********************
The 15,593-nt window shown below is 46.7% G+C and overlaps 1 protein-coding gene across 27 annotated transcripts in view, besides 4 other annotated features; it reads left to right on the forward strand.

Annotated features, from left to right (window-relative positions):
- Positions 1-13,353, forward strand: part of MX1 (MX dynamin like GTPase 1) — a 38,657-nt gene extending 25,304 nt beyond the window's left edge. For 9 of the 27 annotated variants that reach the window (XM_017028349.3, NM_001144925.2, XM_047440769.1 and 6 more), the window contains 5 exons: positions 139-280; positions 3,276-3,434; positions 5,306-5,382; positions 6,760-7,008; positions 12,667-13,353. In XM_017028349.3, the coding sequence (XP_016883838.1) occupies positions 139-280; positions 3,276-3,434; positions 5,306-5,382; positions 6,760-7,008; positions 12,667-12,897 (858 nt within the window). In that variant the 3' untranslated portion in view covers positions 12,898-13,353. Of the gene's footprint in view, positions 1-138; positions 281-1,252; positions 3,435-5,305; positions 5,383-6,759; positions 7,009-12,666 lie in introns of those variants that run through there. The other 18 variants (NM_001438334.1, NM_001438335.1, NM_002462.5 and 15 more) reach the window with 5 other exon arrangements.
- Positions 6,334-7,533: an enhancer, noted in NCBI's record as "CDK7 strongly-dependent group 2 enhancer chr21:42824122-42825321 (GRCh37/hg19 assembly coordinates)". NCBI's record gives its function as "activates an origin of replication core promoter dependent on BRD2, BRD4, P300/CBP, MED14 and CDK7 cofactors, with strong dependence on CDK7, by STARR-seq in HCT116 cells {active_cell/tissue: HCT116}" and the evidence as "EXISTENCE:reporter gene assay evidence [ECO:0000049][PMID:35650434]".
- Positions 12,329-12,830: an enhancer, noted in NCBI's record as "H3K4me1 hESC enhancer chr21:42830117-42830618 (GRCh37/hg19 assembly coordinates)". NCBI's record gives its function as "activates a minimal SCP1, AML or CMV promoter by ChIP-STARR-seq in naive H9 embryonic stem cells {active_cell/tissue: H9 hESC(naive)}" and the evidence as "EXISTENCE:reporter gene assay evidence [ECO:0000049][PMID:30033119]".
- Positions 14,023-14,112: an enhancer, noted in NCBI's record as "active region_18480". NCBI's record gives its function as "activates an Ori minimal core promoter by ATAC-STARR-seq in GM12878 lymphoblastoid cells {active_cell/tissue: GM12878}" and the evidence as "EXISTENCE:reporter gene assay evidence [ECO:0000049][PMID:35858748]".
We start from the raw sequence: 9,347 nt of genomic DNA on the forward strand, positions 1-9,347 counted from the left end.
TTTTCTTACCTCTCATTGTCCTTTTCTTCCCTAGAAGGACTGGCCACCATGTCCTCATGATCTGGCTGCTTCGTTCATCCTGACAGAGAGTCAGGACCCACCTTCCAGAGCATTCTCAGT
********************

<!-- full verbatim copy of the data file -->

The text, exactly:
The 15,593-nt window shown below is 46.7% G+C and overlaps 1 protein-coding gene across 27 annotated transcripts in view, besides 4 other annotated features; it reads left to right on the forward strand.

Annotated features, from left to right (window-relative positions):
- Positions 1-13,353, forward strand: part of MX1 (MX dynamin like GTPase 1) — a 38,657-nt gene extending 25,304 nt beyond the window's left edge. For 9 of the 27 annotated variants that reach the window (XM_017028349.3, NM_001144925.2, XM_047440769.1 and 6 more), the window contains 5 exons: positions 139-280; positions 3,276-3,434; positions 5,306-5,382; positions 6,760-7,008; positions 12,667-13,353. In XM_017028349.3, the coding sequence (XP_016883838.1) occupies positions 139-280; positions 3,276-3,434; positions 5,306-5,382; positions 6,760-7,008; positions 12,667-12,897 (858 nt within the window). In that variant the 3' untranslated portion in view covers positions 12,898-13,353. Of the gene's footprint in view, positions 1-138; positions 281-1,252; positions 3,435-5,305; positions 5,383-6,759; positions 7,009-12,666 lie in introns of those variants that run through there. The other 18 variants (NM_001438334.1, NM_001438335.1, NM_002462.5 and 15 more) reach the window with 5 other exon arrangements.
- Positions 6,334-7,533: an enhancer, noted in NCBI's record as "CDK7 strongly-dependent group 2 enhancer chr21:42824122-42825321 (GRCh37/hg19 assembly coordinates)". NCBI's record gives its function as "activates an origin of replication core promoter dependent on BRD2, BRD4, P300/CBP, MED14 and CDK7 cofactors, with strong dependence on CDK7, by STARR-seq in HCT116 cells {active_cell/tissue: HCT116}" and the evidence as "EXISTENCE:reporter gene assay evidence [ECO:0000049][PMID:35650434]".
- Positions 12,329-12,830: an enhancer, noted in NCBI's record as "H3K4me1 hESC enhancer chr21:42830117-42830618 (GRCh37/hg19 assembly coordinates)". NCBI's record gives its function as "activates a minimal SCP1, AML or CMV promoter by ChIP-STARR-seq in naive H9 embryonic stem cells {active_cell/tissue: H9 hESC(naive)}" and the evidence as "EXISTENCE:reporter gene assay evidence [ECO:0000049][PMID:30033119]".
- Positions 14,023-14,112: an enhancer, noted in NCBI's record as "active region_18480". NCBI's record gives its function as "activates an Ori minimal core promoter by ATAC-STARR-seq in GM12878 lymphoblastoid cells {active_cell/tissue: GM12878}" and the evidence as "EXISTENCE:reporter gene assay evidence [ECO:0000049][PMID:35858748]".
We start from the raw sequence: 9,347 nt of genomic DNA on the forward strand, positions 1-9,347 counted from the left end.
TTTTCTTACCTCTCATTGTCCTTTTCTTCCCTAGAAGGACTGGCCACCATGTCCTCATGATCTGGCTGCTTCGTTCATCCTGACAGAGAGTCAGGACCCACCTTCCAGAGCATTCTCAGT